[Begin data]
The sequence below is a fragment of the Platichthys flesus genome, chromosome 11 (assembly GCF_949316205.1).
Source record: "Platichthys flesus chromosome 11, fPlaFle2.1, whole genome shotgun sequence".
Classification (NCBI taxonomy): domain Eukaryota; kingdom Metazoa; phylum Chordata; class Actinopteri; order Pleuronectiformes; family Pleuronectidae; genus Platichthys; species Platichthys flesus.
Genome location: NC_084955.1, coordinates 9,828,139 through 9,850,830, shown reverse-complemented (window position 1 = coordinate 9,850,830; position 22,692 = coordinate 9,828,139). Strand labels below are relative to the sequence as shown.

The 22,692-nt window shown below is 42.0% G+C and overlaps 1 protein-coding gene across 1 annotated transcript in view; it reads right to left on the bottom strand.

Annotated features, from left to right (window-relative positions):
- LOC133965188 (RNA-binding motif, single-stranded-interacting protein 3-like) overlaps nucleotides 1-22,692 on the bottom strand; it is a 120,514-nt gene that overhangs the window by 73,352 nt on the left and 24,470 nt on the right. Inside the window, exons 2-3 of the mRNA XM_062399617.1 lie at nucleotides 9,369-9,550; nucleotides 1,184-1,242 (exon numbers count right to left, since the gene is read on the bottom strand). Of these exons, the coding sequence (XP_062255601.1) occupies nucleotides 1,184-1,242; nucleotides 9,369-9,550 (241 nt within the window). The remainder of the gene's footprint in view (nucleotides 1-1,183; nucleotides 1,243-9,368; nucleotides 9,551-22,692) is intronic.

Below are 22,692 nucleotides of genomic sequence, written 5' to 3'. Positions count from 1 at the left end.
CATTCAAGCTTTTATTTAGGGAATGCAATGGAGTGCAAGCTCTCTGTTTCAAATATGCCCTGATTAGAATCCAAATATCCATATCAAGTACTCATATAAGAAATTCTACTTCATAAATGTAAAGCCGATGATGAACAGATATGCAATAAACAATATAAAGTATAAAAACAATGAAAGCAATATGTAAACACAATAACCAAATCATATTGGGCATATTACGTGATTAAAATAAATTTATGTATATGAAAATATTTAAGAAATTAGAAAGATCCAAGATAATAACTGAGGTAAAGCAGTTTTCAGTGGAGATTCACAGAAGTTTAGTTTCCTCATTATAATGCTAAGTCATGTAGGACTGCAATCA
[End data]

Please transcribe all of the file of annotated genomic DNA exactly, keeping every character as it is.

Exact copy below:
The sequence below is a fragment of the Platichthys flesus genome, chromosome 11 (assembly GCF_949316205.1).
Source record: "Platichthys flesus chromosome 11, fPlaFle2.1, whole genome shotgun sequence".
Classification (NCBI taxonomy): domain Eukaryota; kingdom Metazoa; phylum Chordata; class Actinopteri; order Pleuronectiformes; family Pleuronectidae; genus Platichthys; species Platichthys flesus.
Genome location: NC_084955.1, coordinates 9,828,139 through 9,850,830, shown reverse-complemented (window position 1 = coordinate 9,850,830; position 22,692 = coordinate 9,828,139). Strand labels below are relative to the sequence as shown.

The 22,692-nt window shown below is 42.0% G+C and overlaps 1 protein-coding gene across 1 annotated transcript in view; it reads right to left on the bottom strand.

Annotated features, from left to right (window-relative positions):
- LOC133965188 (RNA-binding motif, single-stranded-interacting protein 3-like) overlaps nucleotides 1-22,692 on the bottom strand; it is a 120,514-nt gene that overhangs the window by 73,352 nt on the left and 24,470 nt on the right. Inside the window, exons 2-3 of the mRNA XM_062399617.1 lie at nucleotides 9,369-9,550; nucleotides 1,184-1,242 (exon numbers count right to left, since the gene is read on the bottom strand). Of these exons, the coding sequence (XP_062255601.1) occupies nucleotides 1,184-1,242; nucleotides 9,369-9,550 (241 nt within the window). The remainder of the gene's footprint in view (nucleotides 1-1,183; nucleotides 1,243-9,368; nucleotides 9,551-22,692) is intronic.

Below are 22,692 nucleotides of genomic sequence, written 5' to 3'. Positions count from 1 at the left end.
CATTCAAGCTTTTATTTAGGGAATGCAATGGAGTGCAAGCTCTCTGTTTCAAATATGCCCTGATTAGAATCCAAATATCCATATCAAGTACTCATATAAGAAATTCTACTTCATAAATGTAAAGCCGATGATGAACAGATATGCAATAAACAATATAAAGTATAAAAACAATGAAAGCAATATGTAAACACAATAACCAAATCATATTGGGCATATTACGTGATTAAAATAAATTTATGTATATGAAAATATTTAAGAAATTAGAAAGATCCAAGATAATAACTGAGGTAAAGCAGTTTTCAGTGGAGATTCACAGAAGTTTAGTTTCCTCATTATAATGCTAAGTCATGTAGGACTGCAATCA